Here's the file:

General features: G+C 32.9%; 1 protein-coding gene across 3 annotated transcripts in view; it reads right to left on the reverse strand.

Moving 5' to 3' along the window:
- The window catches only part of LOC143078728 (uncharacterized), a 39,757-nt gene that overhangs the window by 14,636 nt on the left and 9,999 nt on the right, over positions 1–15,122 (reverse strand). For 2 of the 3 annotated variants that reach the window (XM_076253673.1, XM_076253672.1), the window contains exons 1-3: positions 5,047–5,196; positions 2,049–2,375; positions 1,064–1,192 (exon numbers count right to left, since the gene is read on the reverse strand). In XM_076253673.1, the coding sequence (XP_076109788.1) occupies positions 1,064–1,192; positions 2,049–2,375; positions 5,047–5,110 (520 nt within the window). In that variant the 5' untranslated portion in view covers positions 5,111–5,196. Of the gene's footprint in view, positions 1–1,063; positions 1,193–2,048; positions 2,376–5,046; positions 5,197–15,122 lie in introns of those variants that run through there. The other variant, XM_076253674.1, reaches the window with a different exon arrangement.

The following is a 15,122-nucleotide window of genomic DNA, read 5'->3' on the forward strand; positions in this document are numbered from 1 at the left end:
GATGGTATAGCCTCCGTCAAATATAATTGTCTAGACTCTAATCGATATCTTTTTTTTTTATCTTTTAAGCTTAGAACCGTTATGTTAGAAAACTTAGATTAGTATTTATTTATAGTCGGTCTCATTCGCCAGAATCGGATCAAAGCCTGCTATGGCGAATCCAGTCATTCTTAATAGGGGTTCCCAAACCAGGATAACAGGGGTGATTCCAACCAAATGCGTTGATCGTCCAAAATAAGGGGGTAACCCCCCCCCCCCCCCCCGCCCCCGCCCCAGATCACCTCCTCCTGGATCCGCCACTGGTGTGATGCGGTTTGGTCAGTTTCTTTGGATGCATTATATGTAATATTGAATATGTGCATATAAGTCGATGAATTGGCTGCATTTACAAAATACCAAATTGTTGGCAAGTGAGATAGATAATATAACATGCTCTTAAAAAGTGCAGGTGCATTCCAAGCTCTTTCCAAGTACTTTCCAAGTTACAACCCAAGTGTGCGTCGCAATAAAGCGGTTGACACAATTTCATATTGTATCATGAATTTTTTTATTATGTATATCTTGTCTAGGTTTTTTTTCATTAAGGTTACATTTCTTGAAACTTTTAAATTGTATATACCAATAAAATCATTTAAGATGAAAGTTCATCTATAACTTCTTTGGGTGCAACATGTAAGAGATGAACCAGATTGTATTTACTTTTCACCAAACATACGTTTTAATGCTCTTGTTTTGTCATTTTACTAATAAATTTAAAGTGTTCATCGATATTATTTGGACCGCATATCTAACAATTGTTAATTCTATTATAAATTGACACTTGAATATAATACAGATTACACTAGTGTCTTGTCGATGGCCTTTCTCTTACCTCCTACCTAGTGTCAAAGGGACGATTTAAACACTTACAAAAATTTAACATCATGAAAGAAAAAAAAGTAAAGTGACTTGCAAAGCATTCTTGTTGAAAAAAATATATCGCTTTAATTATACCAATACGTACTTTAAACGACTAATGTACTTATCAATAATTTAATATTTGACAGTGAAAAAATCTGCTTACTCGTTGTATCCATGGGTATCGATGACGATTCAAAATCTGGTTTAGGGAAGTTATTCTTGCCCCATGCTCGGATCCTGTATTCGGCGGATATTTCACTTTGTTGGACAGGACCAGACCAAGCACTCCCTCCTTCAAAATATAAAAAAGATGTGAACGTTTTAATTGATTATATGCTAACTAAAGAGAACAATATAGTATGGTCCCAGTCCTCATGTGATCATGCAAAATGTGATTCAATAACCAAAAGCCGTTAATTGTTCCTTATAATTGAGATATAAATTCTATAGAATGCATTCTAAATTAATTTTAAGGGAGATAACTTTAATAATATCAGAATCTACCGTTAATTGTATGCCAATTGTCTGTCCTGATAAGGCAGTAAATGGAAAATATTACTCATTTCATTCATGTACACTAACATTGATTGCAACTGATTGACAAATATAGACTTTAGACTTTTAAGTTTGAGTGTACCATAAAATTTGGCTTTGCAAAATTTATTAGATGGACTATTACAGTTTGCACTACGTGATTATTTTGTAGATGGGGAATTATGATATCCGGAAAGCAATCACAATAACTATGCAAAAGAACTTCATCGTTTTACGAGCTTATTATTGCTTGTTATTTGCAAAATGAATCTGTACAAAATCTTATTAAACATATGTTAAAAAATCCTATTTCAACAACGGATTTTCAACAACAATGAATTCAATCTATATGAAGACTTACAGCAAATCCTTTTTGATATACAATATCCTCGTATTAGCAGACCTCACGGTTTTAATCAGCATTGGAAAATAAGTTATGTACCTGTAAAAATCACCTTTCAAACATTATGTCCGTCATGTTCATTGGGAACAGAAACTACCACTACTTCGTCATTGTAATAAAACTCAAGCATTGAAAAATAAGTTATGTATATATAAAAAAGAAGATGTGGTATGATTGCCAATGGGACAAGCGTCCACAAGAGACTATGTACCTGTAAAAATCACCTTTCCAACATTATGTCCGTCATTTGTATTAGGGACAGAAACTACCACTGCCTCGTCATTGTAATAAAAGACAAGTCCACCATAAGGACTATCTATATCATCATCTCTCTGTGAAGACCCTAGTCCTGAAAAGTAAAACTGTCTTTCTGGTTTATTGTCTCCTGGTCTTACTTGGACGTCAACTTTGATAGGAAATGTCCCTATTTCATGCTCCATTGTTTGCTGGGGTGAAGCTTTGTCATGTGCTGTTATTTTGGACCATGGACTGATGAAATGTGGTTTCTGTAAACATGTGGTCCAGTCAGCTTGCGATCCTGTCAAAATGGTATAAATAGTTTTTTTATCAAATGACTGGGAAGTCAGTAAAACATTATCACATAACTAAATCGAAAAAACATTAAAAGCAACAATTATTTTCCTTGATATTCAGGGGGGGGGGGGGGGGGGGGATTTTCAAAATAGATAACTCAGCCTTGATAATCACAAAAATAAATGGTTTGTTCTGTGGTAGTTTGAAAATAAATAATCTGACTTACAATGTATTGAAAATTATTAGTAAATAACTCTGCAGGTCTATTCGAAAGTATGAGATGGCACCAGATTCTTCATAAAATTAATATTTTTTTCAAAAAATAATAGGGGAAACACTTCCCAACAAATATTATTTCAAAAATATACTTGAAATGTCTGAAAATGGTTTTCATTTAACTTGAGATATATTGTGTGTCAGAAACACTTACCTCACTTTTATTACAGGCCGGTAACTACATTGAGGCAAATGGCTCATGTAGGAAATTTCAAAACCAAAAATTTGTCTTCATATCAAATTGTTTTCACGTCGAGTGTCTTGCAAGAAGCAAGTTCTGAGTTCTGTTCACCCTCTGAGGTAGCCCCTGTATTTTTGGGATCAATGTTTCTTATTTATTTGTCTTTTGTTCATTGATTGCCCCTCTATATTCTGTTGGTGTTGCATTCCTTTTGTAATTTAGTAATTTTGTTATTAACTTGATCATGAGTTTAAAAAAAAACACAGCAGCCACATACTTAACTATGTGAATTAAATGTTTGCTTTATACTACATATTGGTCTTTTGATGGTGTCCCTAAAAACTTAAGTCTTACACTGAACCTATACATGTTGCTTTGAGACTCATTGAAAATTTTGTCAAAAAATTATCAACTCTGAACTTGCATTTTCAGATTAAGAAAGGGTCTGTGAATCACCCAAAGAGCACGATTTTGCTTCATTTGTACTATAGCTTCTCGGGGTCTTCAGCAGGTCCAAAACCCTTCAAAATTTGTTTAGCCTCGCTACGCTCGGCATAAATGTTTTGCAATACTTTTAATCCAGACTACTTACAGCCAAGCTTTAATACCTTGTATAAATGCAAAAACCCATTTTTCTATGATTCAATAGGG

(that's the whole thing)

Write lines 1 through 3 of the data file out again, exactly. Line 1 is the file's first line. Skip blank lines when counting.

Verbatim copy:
General features: G+C 32.9%; 1 protein-coding gene across 3 annotated transcripts in view; it reads right to left on the reverse strand.

Moving 5' to 3' along the window:
- The window catches only part of LOC143078728 (uncharacterized), a 39,757-nt gene that overhangs the window by 14,636 nt on the left and 9,999 nt on the right, over positions 1–15,122 (reverse strand). For 2 of the 3 annotated variants that reach the window (XM_076253673.1, XM_076253672.1), the window contains exons 1-3: positions 5,047–5,196; positions 2,049–2,375; positions 1,064–1,192 (exon numbers count right to left, since the gene is read on the reverse strand). In XM_076253673.1, the coding sequence (XP_076109788.1) occupies positions 1,064–1,192; positions 2,049–2,375; positions 5,047–5,110 (520 nt within the window). In that variant the 5' untranslated portion in view covers positions 5,111–5,196. Of the gene's footprint in view, positions 1–1,063; positions 1,193–2,048; positions 2,376–5,046; positions 5,197–15,122 lie in introns of those variants that run through there. The other variant, XM_076253674.1, reaches the window with a different exon arrangement.